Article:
On Tuesday 12 January, a Labour amendment to the Housing Bill, which would have ensured that all rented accommodation was suitable for living in, was defeated in the House of Commons by 312 votes to 219.
Local Government Minister, Marcus Jones, said the amendment would cause “unnecessary regulation and cost to landlords”. Tories don’t think landlords should be obliged to repair mouldy, damaged, unsafe or otherwise unsuitable housing.
This was just the latest example of Tory promotion of cut-throat landlordism. But 39% of Conservative MPs are landlords themselves! That includes David Cameron, who has made half a million in the last five years from renting. A total of 196 MPs rent out one property or more.
Councillors are often in on the act too. It is not unknown for property developers to offer fancy lunches and expenses in exchange for Town Hall co-operation. Other amendments to the Bill include setting a limit of five years occupancy for new council tenants, and allowing property developers to process building schemes through a private company rather than the local council. All in keeping with other provisions in the Bill: for example, a couple earning £30,000 together (i.e. both on just above minimum wage) will have their council rents increased to market rates, and councils will be forced to sell “high value” council properties.
Many amendments to the Bill were voted on in the House of Commons on 5 January at 2 am, when most MPs were in bed. And, as Shadow housing minister John Healey pointed out, an extra 50 pages of amendments were added at the last minute, making an already complicated bill more so.
Architects for Social Housing estimate over 50,000 families, upwards of 150,000 people, have been forcibly evicted from inner-London boroughs in the last three years. Some have moved to outer boroughs, but most out of the city altogether. Social tenants face a worrying time. (Whilst London is bloated with luxury apartments for the super-rich, over 50% of UK social housing is in London). In addition to the Housing Bill, the recent Adonis Report has suggested 3,500 housing estates in London — housing over a million people — be reclassified as brownfield sites, to facilitate their “redevelopment”.
Huge cuts in local government finances also mean many cash-strapped councils are willing to take do land deals with property developers where a council-owned housing estate is knocked down, with a promise that whilst expensive flats will be built, there will be “some” affordable accommodation built for renting or for first time buyers. But the percentage of “affordable” and “rented” is haggled down by the developer. In any case, “affordable” accommodation at 80% of market rates is still unaffordable for most who want to rent, and those looking to buy cannot afford the deposit. In addition affordable accommodation is often built outside of new developments so that new apartment owners don’t bump into any of the proles who used to live there.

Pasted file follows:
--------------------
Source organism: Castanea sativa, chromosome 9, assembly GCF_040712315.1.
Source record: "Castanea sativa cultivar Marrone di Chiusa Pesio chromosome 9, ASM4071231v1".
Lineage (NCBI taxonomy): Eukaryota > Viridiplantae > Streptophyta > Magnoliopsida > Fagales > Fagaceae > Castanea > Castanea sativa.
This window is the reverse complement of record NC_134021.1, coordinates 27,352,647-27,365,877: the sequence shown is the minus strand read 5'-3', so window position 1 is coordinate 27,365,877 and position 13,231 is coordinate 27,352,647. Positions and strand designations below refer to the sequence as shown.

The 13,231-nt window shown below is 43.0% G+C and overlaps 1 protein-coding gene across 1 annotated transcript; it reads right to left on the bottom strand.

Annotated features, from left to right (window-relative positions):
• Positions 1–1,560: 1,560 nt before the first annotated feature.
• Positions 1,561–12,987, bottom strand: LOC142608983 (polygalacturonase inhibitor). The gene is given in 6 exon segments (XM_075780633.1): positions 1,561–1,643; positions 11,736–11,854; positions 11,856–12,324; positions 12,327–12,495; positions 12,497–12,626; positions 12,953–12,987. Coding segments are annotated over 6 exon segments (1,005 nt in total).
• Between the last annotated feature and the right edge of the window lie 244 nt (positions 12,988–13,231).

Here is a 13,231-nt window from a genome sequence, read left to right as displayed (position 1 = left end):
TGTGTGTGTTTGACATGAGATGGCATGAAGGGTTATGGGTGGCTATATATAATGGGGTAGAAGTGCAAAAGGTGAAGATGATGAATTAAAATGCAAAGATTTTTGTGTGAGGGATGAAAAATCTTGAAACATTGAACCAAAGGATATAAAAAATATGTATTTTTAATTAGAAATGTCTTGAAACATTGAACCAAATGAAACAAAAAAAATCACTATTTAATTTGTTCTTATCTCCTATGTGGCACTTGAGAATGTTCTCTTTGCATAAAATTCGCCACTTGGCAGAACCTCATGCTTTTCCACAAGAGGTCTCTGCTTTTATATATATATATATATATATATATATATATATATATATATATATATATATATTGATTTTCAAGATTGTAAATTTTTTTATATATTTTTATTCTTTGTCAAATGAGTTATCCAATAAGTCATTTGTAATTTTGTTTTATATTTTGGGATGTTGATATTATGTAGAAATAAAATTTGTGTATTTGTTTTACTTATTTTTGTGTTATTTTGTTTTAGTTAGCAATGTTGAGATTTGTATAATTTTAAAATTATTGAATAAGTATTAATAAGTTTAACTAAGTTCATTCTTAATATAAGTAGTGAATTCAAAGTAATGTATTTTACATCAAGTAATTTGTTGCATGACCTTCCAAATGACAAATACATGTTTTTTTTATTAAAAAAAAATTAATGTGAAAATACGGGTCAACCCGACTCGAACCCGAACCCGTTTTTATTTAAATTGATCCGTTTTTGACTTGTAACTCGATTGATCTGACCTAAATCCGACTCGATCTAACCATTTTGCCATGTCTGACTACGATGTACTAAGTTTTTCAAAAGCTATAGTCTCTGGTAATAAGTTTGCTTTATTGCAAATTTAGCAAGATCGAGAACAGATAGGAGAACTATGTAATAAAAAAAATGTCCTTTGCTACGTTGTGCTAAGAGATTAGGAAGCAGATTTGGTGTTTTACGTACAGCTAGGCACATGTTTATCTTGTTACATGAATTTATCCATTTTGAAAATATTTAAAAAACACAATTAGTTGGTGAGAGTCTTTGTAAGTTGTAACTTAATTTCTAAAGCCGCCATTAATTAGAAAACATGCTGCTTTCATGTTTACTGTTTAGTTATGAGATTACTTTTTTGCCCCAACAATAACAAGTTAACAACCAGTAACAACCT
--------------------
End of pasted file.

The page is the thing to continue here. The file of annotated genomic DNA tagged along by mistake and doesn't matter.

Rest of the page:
For example, Grosvenor’s new housing development, Neo Bankside, will consist of over 200 apartments being sold from £1.25 million to £20 million each. The developers paid Southwark Council £11 million, but only agreed to build the required quota of affordable housing off the developed site. The only place Southwark Council could afford to develop social housing was on other council-owned land, and so it demolished a children’s home and a day nursery to build the affordable housing. Other estates under imminent threat include the Lower Falinge estate in Rochdale, and Broadwater Farm in Tottenham.
Cameron has now promised a paltry £140 million scheme to build new affordable houses for first time buyers, with affordable defined as £450,000 – well out of the reach for most would-be first-time buyers, let alone current renters. In 2014, a person looking to buy a house, earning the national average wage of £26,500 a year, would find 91% of properties in England and Wales beyond their means. Someone on the minimum wage of £14,000 a year would find 99% of properties in England and Wales beyond their means.
We don’t need more so-called “affordable” properties. We need more council housing! We need a nationalised banking system, which controls interest rates on mortgages unrelated to stock market speculation. We should use the wealth of the banks, and increased taxation of the rich, to fund a mass building program of council houses with fair rents and secure tenancies. Homelessness should not be a lottery for the diminishing council stock, but the target of intense government redress. Private landlords who refuse to make their houses suitable for living, including prompt repairs when needed, should be banned from letting. All private landlords should subject to rent caps. Councils should be granted powers to seize empty properties which are being used as investment. These are policies we need to fight for, in our union branches and Labour Parties, on housing demonstrations, and in community campaigns. The future of social housing is at stake.